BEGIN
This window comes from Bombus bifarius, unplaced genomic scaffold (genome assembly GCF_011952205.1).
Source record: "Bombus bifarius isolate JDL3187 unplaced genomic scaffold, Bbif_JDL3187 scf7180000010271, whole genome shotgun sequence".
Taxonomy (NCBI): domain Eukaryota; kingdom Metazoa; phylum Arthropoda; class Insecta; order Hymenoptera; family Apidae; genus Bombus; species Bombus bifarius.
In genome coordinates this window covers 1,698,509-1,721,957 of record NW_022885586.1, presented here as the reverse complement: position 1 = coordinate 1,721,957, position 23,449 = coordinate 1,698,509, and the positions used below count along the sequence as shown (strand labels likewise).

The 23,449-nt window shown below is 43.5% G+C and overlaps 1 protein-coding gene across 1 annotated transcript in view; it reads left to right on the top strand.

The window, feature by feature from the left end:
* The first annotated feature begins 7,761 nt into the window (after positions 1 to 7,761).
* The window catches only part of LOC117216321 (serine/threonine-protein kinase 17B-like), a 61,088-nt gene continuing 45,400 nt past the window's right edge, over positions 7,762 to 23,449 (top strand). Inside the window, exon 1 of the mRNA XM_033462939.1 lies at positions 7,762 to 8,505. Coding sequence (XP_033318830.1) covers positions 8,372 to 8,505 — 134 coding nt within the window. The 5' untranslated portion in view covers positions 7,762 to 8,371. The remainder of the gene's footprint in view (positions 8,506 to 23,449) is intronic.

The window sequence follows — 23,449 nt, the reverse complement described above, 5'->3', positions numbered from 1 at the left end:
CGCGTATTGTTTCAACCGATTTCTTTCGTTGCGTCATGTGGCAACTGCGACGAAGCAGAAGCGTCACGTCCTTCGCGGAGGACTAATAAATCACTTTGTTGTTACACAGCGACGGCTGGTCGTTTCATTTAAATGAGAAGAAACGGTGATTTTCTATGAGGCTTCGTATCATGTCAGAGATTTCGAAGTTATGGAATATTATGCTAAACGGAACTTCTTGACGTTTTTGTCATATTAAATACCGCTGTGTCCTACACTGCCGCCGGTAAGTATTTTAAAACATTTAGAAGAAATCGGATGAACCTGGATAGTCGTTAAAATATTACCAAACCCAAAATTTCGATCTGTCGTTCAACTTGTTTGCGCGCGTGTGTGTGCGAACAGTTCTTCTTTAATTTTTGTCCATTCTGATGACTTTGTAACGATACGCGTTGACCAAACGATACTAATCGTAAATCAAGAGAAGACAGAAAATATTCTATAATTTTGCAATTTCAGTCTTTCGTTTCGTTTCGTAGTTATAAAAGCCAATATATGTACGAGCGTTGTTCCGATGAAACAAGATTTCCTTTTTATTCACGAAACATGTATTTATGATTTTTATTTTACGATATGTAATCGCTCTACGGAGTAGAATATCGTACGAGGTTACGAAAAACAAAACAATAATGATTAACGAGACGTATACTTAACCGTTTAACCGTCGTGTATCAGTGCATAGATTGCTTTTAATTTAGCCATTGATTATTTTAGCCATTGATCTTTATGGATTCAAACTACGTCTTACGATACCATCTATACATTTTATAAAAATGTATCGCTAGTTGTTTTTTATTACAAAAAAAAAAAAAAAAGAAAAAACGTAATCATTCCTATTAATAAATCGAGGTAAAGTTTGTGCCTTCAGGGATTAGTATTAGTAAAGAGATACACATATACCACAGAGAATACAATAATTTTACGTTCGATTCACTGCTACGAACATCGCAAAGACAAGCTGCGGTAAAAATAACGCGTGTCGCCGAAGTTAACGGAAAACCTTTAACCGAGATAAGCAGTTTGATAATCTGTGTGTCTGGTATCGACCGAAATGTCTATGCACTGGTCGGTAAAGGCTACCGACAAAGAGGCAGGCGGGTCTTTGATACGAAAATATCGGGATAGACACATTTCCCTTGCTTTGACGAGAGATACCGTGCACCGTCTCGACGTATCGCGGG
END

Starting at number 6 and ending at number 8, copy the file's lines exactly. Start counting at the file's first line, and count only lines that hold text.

The window, feature by feature from the left end:
* The first annotated feature begins 7,761 nt into the window (after positions 1 to 7,761).
* The window catches only part of LOC117216321 (serine/threonine-protein kinase 17B-like), a 61,088-nt gene continuing 45,400 nt past the window's right edge, over positions 7,762 to 23,449 (top strand). Inside the window, exon 1 of the mRNA XM_033462939.1 lies at positions 7,762 to 8,505. Coding sequence (XP_033318830.1) covers positions 8,372 to 8,505 — 134 coding nt within the window. The 5' untranslated portion in view covers positions 7,762 to 8,371. The remainder of the gene's footprint in view (positions 8,506 to 23,449) is intronic.